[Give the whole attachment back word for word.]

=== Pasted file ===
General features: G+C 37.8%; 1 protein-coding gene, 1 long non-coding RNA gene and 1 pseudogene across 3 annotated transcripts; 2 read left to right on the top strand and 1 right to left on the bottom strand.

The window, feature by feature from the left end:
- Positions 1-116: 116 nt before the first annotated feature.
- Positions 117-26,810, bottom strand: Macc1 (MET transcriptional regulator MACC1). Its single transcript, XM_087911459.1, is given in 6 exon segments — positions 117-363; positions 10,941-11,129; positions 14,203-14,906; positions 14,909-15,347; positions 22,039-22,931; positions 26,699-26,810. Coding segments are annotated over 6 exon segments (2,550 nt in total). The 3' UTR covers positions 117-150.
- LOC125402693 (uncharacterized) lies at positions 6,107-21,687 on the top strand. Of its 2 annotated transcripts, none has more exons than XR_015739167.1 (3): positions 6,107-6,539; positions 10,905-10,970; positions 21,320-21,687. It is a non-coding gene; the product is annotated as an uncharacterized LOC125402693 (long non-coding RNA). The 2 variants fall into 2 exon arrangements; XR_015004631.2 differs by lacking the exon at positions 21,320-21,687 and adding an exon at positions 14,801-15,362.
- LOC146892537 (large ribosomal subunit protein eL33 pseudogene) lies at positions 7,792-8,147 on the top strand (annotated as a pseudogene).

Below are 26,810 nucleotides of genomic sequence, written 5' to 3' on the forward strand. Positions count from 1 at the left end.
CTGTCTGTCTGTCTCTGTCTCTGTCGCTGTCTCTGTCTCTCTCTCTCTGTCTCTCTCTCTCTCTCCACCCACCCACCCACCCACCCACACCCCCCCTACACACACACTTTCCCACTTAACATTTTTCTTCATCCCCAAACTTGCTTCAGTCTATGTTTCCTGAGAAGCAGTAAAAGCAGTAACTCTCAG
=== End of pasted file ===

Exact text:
General features: G+C 37.8%; 1 protein-coding gene, 1 long non-coding RNA gene and 1 pseudogene across 3 annotated transcripts; 2 read left to right on the top strand and 1 right to left on the bottom strand.

The window, feature by feature from the left end:
- Positions 1-116: 116 nt before the first annotated feature.
- Positions 117-26,810, bottom strand: Macc1 (MET transcriptional regulator MACC1). Its single transcript, XM_087911459.1, is given in 6 exon segments — positions 117-363; positions 10,941-11,129; positions 14,203-14,906; positions 14,909-15,347; positions 22,039-22,931; positions 26,699-26,810. Coding segments are annotated over 6 exon segments (2,550 nt in total). The 3' UTR covers positions 117-150.
- LOC125402693 (uncharacterized) lies at positions 6,107-21,687 on the top strand. Of its 2 annotated transcripts, none has more exons than XR_015739167.1 (3): positions 6,107-6,539; positions 10,905-10,970; positions 21,320-21,687. It is a non-coding gene; the product is annotated as an uncharacterized LOC125402693 (long non-coding RNA). The 2 variants fall into 2 exon arrangements; XR_015004631.2 differs by lacking the exon at positions 21,320-21,687 and adding an exon at positions 14,801-15,362.
- LOC146892537 (large ribosomal subunit protein eL33 pseudogene) lies at positions 7,792-8,147 on the top strand (annotated as a pseudogene).

Below are 26,810 nucleotides of genomic sequence, written 5' to 3' on the forward strand. Positions count from 1 at the left end.
CTGTCTGTCTGTCTCTGTCTCTGTCGCTGTCTCTGTCTCTCTCTCTCTGTCTCTCTCTCTCTCTCCACCCACCCACCCACCCACCCACACCCCCCCTACACACACACTTTCCCACTTAACATTTTTCTTCATCCCCAAACTTGCTTCAGTCTATGTTTCCTGAGAAGCAGTAAAAGCAGTAACTCTCAG